on February 28, 2005
I've read about seven biographies of Jane Austen, and this would be the one that I recommend that anyone read first. It pretty much sums up all that is really known about Austen's life and avoids the usual hazards of wild speculation and dubious reinterpretation. It does not desperately attempt to break new ground but considers the presentation of a solid, readable account of the subject's life as sufficient grounds for its existence. This is not to say that I accept everything that Shields says, but she does a commendable job.
There is one serious problem with this biography but I believe that it is the decision of the publisher, not the author. There is almost nothing in the way of documentation: bibliographies, sources, notes. I do like the books that I have read in this series as a good introduction to the various people covered, and as far as I can tell, they are reliable, but one has to trust Penquin's reputation. They are not scholarly.
I would recommend that the reader next consider David Cecil's Portrait of Jane Austen or Josephine Ross' Jane Austen: A Companion, or Debra Teachman's Understanding Pride and Prejudice: A Student Casebook to Issues, Sources, and Historical Documents (The Greenwood Press "Literature in Context" Series), as a look at the author in context of her time. Ross' book has a nice selected bibliography of different types of Jane Austen studies and Teachman has extensive bibliographies of specialized topics. The recent movie, Becoming Jane, was inspired by Jon Spence's Becoming Jane Austen; I enjoyed both book and movie,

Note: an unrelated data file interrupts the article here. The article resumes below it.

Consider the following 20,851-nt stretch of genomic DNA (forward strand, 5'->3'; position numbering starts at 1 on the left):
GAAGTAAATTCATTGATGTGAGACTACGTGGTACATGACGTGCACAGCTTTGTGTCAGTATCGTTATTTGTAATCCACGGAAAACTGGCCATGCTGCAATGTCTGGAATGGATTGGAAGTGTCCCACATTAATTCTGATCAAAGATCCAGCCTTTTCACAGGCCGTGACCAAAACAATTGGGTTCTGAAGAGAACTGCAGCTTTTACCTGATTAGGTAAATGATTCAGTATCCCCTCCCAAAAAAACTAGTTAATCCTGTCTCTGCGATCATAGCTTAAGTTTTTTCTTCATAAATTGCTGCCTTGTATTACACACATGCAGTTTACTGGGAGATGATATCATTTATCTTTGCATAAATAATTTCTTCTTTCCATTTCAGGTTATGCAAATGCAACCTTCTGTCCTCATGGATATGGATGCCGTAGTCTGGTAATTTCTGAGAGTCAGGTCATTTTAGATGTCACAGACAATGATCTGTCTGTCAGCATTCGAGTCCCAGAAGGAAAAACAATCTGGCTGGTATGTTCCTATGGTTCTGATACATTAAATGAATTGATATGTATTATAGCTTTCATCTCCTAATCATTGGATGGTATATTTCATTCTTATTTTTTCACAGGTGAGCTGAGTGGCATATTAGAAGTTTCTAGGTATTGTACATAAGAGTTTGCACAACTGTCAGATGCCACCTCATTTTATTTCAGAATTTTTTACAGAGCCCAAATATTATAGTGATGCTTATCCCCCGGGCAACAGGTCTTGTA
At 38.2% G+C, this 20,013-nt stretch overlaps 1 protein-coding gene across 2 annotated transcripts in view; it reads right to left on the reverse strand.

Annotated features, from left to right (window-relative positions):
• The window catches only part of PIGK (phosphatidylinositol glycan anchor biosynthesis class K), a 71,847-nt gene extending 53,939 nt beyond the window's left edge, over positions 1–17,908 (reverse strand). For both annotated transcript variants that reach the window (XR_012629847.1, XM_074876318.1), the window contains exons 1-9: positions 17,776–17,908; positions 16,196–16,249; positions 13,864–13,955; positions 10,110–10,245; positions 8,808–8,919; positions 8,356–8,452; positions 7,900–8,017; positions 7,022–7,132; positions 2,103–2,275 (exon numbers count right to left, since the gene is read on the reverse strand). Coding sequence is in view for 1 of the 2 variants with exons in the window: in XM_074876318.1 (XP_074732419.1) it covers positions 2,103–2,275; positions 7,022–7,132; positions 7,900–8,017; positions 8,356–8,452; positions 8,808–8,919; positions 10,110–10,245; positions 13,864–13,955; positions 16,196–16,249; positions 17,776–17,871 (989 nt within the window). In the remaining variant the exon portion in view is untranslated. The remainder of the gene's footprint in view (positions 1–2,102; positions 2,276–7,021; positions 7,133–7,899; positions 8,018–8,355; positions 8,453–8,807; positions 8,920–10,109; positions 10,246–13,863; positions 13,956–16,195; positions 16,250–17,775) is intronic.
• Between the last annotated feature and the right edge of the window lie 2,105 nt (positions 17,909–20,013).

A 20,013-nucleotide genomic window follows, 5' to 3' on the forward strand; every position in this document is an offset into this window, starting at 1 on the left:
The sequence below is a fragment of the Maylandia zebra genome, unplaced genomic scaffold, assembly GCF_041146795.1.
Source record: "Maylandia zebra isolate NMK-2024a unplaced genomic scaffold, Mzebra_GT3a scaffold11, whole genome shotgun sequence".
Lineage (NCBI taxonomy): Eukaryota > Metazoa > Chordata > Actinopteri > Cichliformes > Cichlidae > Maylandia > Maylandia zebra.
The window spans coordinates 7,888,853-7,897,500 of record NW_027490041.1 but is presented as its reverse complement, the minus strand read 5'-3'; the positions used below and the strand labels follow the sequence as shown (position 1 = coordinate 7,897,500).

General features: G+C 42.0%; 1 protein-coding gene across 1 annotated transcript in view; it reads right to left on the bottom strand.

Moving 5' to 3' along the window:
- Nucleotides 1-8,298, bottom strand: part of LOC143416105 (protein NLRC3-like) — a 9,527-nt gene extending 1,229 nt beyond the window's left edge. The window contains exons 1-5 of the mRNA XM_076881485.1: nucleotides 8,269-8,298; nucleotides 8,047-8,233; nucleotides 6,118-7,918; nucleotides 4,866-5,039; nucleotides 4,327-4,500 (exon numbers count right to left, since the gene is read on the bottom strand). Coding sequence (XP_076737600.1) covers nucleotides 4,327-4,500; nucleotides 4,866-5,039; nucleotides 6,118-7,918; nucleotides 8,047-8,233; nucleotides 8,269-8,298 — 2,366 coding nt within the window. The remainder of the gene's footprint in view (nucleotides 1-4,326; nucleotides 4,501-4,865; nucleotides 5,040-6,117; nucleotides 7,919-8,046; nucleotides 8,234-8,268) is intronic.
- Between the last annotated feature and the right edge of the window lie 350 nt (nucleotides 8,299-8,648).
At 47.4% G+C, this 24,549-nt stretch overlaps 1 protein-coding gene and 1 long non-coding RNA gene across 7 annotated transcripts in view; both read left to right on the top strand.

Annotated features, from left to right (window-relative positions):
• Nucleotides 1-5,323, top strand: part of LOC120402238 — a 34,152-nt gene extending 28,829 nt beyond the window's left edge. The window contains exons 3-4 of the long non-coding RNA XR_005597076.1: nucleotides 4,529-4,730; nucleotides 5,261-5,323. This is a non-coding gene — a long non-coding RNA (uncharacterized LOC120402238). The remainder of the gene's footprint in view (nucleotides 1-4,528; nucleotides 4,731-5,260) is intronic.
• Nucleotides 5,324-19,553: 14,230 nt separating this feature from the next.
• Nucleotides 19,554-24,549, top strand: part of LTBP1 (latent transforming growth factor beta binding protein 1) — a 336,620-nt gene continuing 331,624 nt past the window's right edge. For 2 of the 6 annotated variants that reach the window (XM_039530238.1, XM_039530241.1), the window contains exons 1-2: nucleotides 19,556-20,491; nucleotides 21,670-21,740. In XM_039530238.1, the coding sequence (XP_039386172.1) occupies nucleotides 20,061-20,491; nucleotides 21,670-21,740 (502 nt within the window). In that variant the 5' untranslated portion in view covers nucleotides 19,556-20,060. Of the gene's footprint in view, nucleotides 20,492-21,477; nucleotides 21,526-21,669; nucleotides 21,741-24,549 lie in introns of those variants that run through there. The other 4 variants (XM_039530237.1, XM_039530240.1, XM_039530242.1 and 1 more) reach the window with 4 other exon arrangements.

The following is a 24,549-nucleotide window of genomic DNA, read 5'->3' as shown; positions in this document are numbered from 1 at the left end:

The interested reader should also realize that there are a variety of "specialty" books that focus on narrow topics. Nigel Nicolson and Stephen Colover's The World of Jane Austen: Her Houses in Fact and Fiction focuses on houses and places she lived in or visited; Audrey Hawkridge's Jane and Her Gentlemen: Jane Austen and the Men in Her Life and Novels considers the men in JA's life versus the men in her novels.
As for the other biographies that I have read by Tomalin, Nokes, Park, etc., one can get a lot of additional detail about the life of a typical woman of Austen's class, as well as trivia such as the weather around the time of her birth (Make no mistake, I LOVE such details) but the books are often weighted down with pretentiousness, unfounded speculation, doubtful agendas and side interests of the authors. By all means, I recommend them to people with an intense interest in Jane Austen, but not for the person who just wants context for her writings.
on March 4, 2001
Carol Shields has written a wonderful biographical essay in the old style. It is careful, imaginative, honest and brave. Apparently, an impartial, ungrudging affection and respect for its subject prompted the urge to learn more and, fortunately for us, she tells us what she has learned. Like the best of anything human, its little flaws serve to authenticate and are to be cherished, rather than challenged, because the book as a whole is so well written that at times it is evocative of the work of Jane Austen herself. Its presentation is modest but its effect is powerful.